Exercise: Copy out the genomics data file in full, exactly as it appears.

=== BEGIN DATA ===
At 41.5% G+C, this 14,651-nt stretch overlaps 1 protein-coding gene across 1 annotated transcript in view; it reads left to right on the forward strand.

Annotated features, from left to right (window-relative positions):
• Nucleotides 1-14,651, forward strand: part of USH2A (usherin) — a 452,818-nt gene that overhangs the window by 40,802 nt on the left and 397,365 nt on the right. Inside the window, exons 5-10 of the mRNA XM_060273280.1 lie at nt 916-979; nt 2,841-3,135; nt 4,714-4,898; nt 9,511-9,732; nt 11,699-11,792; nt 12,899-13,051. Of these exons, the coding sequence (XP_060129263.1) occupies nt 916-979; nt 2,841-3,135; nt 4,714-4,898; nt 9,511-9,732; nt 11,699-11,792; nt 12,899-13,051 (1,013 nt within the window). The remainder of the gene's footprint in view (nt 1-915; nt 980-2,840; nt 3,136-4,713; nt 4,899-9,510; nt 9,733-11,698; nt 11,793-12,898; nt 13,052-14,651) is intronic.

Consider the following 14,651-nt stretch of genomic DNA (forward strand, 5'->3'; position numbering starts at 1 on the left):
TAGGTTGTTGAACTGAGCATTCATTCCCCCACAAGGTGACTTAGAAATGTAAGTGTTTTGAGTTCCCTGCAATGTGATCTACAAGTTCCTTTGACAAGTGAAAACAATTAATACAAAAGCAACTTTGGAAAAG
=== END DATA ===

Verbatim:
At 41.5% G+C, this 14,651-nt stretch overlaps 1 protein-coding gene across 1 annotated transcript in view; it reads left to right on the forward strand.

Annotated features, from left to right (window-relative positions):
• Nucleotides 1-14,651, forward strand: part of USH2A (usherin) — a 452,818-nt gene that overhangs the window by 40,802 nt on the left and 397,365 nt on the right. Inside the window, exons 5-10 of the mRNA XM_060273280.1 lie at nt 916-979; nt 2,841-3,135; nt 4,714-4,898; nt 9,511-9,732; nt 11,699-11,792; nt 12,899-13,051. Of these exons, the coding sequence (XP_060129263.1) occupies nt 916-979; nt 2,841-3,135; nt 4,714-4,898; nt 9,511-9,732; nt 11,699-11,792; nt 12,899-13,051 (1,013 nt within the window). The remainder of the gene's footprint in view (nt 1-915; nt 980-2,840; nt 3,136-4,713; nt 4,899-9,510; nt 9,733-11,698; nt 11,793-12,898; nt 13,052-14,651) is intronic.

Consider the following 14,651-nt stretch of genomic DNA (forward strand, 5'->3'; position numbering starts at 1 on the left):
TAGGTTGTTGAACTGAGCATTCATTCCCCCACAAGGTGACTTAGAAATGTAAGTGTTTTGAGTTCCCTGCAATGTGATCTACAAGTTCCTTTGACAAGTGAAAACAATTAATACAAAAGCAACTTTGGAAAAG